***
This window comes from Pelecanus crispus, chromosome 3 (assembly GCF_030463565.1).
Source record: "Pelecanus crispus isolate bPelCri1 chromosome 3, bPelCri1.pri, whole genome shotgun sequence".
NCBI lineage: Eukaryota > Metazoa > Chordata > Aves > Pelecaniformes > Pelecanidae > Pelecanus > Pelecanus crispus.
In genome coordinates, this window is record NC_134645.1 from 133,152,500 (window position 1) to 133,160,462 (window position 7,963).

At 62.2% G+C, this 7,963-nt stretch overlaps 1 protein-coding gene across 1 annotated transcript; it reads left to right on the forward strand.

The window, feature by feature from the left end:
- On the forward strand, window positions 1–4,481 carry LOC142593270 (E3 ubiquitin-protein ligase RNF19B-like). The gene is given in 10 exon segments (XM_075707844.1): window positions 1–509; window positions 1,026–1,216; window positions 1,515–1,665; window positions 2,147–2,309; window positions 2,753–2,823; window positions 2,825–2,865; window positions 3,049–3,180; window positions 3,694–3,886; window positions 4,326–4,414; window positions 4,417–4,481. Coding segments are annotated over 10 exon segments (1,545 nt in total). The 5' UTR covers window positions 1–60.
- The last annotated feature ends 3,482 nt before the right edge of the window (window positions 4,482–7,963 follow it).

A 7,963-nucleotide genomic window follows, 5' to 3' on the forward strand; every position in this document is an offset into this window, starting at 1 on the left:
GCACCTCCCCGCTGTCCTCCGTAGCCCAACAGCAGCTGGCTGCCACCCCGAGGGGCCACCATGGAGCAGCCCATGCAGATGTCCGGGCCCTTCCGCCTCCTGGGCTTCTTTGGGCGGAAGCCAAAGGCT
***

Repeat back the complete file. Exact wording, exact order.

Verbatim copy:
This window comes from Pelecanus crispus, chromosome 3 (assembly GCF_030463565.1).
Source record: "Pelecanus crispus isolate bPelCri1 chromosome 3, bPelCri1.pri, whole genome shotgun sequence".
NCBI lineage: Eukaryota > Metazoa > Chordata > Aves > Pelecaniformes > Pelecanidae > Pelecanus > Pelecanus crispus.
In genome coordinates, this window is record NC_134645.1 from 133,152,500 (window position 1) to 133,160,462 (window position 7,963).

At 62.2% G+C, this 7,963-nt stretch overlaps 1 protein-coding gene across 1 annotated transcript; it reads left to right on the forward strand.

The window, feature by feature from the left end:
- On the forward strand, window positions 1–4,481 carry LOC142593270 (E3 ubiquitin-protein ligase RNF19B-like). The gene is given in 10 exon segments (XM_075707844.1): window positions 1–509; window positions 1,026–1,216; window positions 1,515–1,665; window positions 2,147–2,309; window positions 2,753–2,823; window positions 2,825–2,865; window positions 3,049–3,180; window positions 3,694–3,886; window positions 4,326–4,414; window positions 4,417–4,481. Coding segments are annotated over 10 exon segments (1,545 nt in total). The 5' UTR covers window positions 1–60.
- The last annotated feature ends 3,482 nt before the right edge of the window (window positions 4,482–7,963 follow it).

A 7,963-nucleotide genomic window follows, 5' to 3' on the forward strand; every position in this document is an offset into this window, starting at 1 on the left:
GCACCTCCCCGCTGTCCTCCGTAGCCCAACAGCAGCTGGCTGCCACCCCGAGGGGCCACCATGGAGCAGCCCATGCAGATGTCCGGGCCCTTCCGCCTCCTGGGCTTCTTTGGGCGGAAGCCAAAGGCT